MOOCs in the Humanities: Can They Reach Underprivileged Students? • Suzannah Evans, UNC; Karen McIntyre, University of North Carolina at Chapel Hill • Massive open online courses (MOOCs) have been heralded as a democratizing force bringing higher education to the world’s neediest students. But do MOOCs effectively confront the well-documented challenges of online education for underprivileged students? This textual analysis examines current MOOC offerings in the humanities and finds that courses are designed for relatively well-prepared students, not underprivileged students.
Enhancing student learning in knowledge-based courses: Integrating team-based learning in mass communication theory classes • Gang (Kevin) Han, Greenlee School/Iowa State University; Jay Newell, Greenlee School of Journalism and Communication, Iowa State Univ. • Using the case of teaching an undergraduate mass communication theory class in a large Midwest research university, this study discusses the adoption and adaption of the team-based learning (TBL) method in knowledge-based and theory-oriented journalism and mass communication courses. This study first reviews the origin and the concept of TBL, the theories relevant to TBL, and then introduces the TBL method and implementation in the particular course, including procedures and assessments. Based on the results, the significance of this study concerning students’ learning effectiveness and outcome, as well as its pedagogical implications for the journalism and mass communication field and beyond, are discussed.
You Can Fix Stupid: An Experimental Game to Teach a Need For News • Kelly Kaufhold, Texas Tech University • A novel, entertaining classroom experiment was devised to augment current events and public affairs knowledge in journalism classes. The experiment featured an interactive news game modeled after two television game shows: Ca$h Cab and Are You Smarter Than a 5th Grader. The game experiment, conducted across eight classes in two semesters, succeeded in creating a few more avid news consumers among students; strongly conveyed civics knowledge to many students; and is fun and easily replicable.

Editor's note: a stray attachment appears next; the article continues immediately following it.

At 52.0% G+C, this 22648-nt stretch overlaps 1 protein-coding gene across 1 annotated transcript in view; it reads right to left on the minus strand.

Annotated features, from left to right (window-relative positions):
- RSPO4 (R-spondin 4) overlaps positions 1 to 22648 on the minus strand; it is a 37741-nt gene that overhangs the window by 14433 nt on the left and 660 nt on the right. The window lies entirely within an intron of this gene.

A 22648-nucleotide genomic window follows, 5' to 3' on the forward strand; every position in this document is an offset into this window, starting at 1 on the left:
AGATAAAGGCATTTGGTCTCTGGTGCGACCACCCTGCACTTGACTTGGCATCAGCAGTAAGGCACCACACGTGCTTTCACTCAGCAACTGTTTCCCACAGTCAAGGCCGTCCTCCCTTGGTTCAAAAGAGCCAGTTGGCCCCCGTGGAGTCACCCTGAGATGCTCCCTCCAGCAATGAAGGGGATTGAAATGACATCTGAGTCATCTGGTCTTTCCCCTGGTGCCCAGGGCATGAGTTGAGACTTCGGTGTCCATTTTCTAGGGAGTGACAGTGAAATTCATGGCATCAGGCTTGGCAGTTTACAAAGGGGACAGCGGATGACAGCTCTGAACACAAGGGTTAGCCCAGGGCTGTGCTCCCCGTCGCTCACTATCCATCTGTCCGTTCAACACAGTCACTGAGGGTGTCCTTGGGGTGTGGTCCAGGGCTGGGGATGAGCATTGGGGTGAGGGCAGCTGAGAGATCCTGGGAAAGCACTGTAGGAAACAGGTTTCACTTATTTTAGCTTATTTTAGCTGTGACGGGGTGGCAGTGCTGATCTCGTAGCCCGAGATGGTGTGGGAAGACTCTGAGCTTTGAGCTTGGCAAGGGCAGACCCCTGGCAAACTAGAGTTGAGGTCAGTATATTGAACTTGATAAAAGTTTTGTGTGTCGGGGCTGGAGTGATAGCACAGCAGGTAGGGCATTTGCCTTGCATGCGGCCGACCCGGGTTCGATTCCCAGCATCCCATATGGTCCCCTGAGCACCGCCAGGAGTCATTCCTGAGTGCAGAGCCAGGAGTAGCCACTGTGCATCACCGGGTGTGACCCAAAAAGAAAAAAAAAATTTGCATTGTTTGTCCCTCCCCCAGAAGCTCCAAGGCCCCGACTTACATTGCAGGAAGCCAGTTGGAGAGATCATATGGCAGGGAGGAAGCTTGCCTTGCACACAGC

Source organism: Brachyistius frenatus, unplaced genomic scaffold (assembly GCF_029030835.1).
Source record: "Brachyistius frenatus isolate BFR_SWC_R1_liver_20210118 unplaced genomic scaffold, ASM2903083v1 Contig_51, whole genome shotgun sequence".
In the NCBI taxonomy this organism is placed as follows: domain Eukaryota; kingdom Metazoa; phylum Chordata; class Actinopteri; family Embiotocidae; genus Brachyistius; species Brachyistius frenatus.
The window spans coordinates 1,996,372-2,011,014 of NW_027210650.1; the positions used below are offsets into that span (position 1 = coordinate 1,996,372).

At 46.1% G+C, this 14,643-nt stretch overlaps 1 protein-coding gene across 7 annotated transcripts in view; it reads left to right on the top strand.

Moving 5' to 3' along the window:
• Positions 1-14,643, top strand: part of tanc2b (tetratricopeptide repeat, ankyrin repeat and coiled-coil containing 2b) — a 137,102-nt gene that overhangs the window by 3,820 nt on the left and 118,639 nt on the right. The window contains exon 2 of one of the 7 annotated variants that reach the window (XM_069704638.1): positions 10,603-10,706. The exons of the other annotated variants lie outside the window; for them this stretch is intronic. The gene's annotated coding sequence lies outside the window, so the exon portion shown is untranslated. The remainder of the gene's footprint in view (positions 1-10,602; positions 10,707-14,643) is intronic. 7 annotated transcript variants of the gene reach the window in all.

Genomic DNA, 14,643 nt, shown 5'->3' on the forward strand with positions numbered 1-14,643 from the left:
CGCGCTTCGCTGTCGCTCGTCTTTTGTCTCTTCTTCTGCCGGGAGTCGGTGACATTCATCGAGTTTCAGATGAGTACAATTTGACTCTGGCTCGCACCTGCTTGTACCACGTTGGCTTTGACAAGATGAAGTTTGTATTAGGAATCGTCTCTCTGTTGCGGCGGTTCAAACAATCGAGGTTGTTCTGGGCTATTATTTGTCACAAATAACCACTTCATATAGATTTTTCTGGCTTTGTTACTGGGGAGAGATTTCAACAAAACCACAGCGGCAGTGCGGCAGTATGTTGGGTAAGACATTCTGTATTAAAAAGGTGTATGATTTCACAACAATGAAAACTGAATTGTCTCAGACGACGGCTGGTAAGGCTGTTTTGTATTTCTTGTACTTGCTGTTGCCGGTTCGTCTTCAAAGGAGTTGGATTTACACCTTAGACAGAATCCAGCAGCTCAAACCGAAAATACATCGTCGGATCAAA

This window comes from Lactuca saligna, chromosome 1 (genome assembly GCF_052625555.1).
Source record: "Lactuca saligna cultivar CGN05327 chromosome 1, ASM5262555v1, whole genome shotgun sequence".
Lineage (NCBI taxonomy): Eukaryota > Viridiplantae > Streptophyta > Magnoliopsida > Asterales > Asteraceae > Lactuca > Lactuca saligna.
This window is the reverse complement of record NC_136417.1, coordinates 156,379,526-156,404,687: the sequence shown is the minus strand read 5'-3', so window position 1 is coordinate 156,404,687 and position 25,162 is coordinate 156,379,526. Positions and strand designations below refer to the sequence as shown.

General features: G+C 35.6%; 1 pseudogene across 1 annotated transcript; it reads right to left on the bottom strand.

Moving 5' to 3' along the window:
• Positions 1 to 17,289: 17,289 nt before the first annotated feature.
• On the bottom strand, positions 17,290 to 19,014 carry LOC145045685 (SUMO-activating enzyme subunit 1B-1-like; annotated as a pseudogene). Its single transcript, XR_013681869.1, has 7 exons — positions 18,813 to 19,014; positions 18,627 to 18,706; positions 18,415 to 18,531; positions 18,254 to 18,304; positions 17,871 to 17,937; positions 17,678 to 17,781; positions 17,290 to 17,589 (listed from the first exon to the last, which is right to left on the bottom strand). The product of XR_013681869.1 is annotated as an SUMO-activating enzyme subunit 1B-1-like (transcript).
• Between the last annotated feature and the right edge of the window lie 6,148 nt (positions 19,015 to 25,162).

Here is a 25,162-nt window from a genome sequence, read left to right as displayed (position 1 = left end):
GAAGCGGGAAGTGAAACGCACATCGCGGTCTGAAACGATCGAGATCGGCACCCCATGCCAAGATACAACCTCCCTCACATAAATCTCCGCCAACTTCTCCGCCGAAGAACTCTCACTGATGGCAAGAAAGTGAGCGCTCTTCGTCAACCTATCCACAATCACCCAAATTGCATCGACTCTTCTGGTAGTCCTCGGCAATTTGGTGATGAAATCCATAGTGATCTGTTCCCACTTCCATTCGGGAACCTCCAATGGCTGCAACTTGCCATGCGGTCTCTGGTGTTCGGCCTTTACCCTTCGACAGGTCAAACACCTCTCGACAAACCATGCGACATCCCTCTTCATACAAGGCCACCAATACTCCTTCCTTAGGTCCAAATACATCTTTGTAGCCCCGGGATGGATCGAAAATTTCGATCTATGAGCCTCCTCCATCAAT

Cultivating a Professional Ethic in Covering Marginalized Populations: Learning About the Poor Through Service-Learning • Philllip Motley; Amanda Sturgill, Elon University • As mass communications programs teach students to tell stories, it is important that the curriculum includes the significance of covering diverse groups accurately. Scholars have paid some attention to the coverage of different genders and nationalities, and to ethnic and racial minorities. One area that has seen less concern is economic difference and coverage of the poor in particular. This work examines how service-learning might be used to affect students’ ideas about the poor and their sense of responsibility to tell accurate stories about them. Researchers found that students who encountered the poor directly through service-learning changed their attitudes about the poor and causes of poverty and expressed concern about the need to represent the poor fairly and accurately.Print friendly